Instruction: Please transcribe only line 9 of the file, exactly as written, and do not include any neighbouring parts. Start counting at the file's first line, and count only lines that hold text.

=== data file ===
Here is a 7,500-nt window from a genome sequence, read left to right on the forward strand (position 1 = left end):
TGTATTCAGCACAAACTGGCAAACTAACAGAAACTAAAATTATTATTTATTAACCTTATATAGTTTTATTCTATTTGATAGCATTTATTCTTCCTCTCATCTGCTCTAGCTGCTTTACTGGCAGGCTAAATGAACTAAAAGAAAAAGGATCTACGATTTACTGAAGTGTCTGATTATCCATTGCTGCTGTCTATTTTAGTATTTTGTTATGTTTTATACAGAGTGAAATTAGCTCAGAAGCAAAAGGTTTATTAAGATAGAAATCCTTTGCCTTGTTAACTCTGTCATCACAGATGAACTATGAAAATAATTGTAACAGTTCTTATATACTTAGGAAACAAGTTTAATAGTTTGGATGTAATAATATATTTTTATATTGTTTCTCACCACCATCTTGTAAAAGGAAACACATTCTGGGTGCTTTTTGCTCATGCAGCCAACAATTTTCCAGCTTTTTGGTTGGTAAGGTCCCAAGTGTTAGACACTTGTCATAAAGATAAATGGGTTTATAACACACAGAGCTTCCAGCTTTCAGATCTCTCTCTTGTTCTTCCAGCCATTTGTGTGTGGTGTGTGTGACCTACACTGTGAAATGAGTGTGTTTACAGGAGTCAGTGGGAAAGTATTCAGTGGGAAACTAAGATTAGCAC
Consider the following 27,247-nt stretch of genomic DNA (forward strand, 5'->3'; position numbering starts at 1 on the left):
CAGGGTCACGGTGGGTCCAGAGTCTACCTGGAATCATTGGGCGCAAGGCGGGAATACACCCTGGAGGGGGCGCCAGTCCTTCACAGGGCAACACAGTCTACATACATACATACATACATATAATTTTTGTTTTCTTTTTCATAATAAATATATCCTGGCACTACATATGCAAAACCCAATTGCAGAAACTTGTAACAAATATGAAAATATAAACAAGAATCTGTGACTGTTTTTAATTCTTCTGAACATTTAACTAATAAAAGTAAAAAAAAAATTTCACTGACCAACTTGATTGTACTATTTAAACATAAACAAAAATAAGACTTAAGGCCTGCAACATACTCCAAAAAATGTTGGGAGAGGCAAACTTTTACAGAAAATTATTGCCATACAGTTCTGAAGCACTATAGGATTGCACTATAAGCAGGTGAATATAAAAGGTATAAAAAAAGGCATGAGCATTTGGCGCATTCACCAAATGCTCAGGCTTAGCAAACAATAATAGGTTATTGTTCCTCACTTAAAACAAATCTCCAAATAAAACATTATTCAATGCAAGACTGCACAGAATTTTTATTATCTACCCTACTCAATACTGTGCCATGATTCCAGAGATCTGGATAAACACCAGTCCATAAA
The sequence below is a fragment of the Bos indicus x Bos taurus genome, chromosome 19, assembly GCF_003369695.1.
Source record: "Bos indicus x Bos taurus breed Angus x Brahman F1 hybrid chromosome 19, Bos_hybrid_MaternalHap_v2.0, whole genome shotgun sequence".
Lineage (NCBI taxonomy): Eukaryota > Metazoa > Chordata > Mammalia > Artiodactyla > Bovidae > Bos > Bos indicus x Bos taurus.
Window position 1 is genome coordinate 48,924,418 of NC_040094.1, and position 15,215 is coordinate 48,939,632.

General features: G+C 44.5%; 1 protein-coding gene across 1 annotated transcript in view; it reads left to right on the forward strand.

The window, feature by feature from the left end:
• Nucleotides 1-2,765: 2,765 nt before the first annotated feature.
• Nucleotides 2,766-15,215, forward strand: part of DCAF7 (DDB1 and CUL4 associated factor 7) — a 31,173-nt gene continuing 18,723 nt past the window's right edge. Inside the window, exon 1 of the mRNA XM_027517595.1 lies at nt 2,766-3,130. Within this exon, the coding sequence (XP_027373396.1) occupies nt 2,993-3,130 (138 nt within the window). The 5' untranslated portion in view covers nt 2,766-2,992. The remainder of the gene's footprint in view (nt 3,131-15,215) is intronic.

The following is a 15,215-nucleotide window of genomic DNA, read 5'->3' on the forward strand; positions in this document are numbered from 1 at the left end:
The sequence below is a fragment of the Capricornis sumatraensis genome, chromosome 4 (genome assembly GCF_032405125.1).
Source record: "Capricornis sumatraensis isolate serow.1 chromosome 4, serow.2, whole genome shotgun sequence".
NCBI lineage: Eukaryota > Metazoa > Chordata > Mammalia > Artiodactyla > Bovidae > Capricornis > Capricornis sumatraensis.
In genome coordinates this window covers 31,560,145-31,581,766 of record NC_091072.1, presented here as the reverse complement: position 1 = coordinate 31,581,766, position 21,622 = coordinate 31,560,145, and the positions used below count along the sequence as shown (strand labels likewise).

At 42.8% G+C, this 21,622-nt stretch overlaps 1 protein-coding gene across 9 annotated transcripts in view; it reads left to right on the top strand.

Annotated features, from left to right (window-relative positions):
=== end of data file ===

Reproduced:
General features: G+C 44.5%; 1 protein-coding gene across 1 annotated transcript in view; it reads left to right on the forward strand.